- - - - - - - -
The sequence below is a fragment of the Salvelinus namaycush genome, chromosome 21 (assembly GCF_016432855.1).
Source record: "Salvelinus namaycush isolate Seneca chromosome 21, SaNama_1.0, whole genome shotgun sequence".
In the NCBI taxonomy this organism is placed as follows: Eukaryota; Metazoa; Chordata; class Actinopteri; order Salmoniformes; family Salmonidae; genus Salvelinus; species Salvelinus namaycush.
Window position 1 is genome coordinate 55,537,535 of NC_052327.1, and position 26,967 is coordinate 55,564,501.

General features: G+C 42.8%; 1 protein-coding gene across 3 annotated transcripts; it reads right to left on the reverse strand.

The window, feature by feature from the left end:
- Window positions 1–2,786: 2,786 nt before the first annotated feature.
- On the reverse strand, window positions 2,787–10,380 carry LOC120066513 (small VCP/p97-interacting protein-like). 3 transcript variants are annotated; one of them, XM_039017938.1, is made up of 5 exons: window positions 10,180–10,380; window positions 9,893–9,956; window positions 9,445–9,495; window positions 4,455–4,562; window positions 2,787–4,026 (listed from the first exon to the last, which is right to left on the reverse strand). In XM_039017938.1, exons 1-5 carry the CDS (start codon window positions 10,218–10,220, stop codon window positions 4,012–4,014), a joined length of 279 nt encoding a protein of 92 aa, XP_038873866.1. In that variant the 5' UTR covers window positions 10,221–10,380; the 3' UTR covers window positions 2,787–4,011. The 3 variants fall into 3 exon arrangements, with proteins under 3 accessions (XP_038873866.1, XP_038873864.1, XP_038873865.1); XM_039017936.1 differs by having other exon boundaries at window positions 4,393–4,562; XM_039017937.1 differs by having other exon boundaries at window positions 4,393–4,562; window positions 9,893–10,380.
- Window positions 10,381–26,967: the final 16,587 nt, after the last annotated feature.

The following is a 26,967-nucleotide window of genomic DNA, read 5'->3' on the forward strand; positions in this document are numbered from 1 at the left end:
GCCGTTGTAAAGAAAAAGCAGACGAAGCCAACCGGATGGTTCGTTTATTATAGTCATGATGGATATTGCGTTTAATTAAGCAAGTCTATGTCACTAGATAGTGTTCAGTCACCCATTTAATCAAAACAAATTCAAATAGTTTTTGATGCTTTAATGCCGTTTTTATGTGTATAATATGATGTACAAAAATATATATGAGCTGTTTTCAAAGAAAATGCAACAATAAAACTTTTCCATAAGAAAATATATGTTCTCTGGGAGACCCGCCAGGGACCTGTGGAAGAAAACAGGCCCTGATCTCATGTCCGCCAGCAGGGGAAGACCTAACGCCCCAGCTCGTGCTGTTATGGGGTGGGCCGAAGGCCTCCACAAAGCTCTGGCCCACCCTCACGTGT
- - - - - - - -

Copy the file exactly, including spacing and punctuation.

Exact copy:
The sequence below is a fragment of the Salvelinus namaycush genome, chromosome 21 (assembly GCF_016432855.1).
Source record: "Salvelinus namaycush isolate Seneca chromosome 21, SaNama_1.0, whole genome shotgun sequence".
In the NCBI taxonomy this organism is placed as follows: Eukaryota; Metazoa; Chordata; class Actinopteri; order Salmoniformes; family Salmonidae; genus Salvelinus; species Salvelinus namaycush.
Window position 1 is genome coordinate 55,537,535 of NC_052327.1, and position 26,967 is coordinate 55,564,501.

General features: G+C 42.8%; 1 protein-coding gene across 3 annotated transcripts; it reads right to left on the reverse strand.

The window, feature by feature from the left end:
- Window positions 1–2,786: 2,786 nt before the first annotated feature.
- On the reverse strand, window positions 2,787–10,380 carry LOC120066513 (small VCP/p97-interacting protein-like). 3 transcript variants are annotated; one of them, XM_039017938.1, is made up of 5 exons: window positions 10,180–10,380; window positions 9,893–9,956; window positions 9,445–9,495; window positions 4,455–4,562; window positions 2,787–4,026 (listed from the first exon to the last, which is right to left on the reverse strand). In XM_039017938.1, exons 1-5 carry the CDS (start codon window positions 10,218–10,220, stop codon window positions 4,012–4,014), a joined length of 279 nt encoding a protein of 92 aa, XP_038873866.1. In that variant the 5' UTR covers window positions 10,221–10,380; the 3' UTR covers window positions 2,787–4,011. The 3 variants fall into 3 exon arrangements, with proteins under 3 accessions (XP_038873866.1, XP_038873864.1, XP_038873865.1); XM_039017936.1 differs by having other exon boundaries at window positions 4,393–4,562; XM_039017937.1 differs by having other exon boundaries at window positions 4,393–4,562; window positions 9,893–10,380.
- Window positions 10,381–26,967: the final 16,587 nt, after the last annotated feature.

The following is a 26,967-nucleotide window of genomic DNA, read 5'->3' on the forward strand; positions in this document are numbered from 1 at the left end:
GCCGTTGTAAAGAAAAAGCAGACGAAGCCAACCGGATGGTTCGTTTATTATAGTCATGATGGATATTGCGTTTAATTAAGCAAGTCTATGTCACTAGATAGTGTTCAGTCACCCATTTAATCAAAACAAATTCAAATAGTTTTTGATGCTTTAATGCCGTTTTTATGTGTATAATATGATGTACAAAAATATATATGAGCTGTTTTCAAAGAAAATGCAACAATAAAACTTTTCCATAAGAAAATATATGTTCTCTGGGAGACCCGCCAGGGACCTGTGGAAGAAAACAGGCCCTGATCTCATGTCCGCCAGCAGGGGAAGACCTAACGCCCCAGCTCGTGCTGTTATGGGGTGGGCCGAAGGCCTCCACAAAGCTCTGGCCCACCCTCACGTGT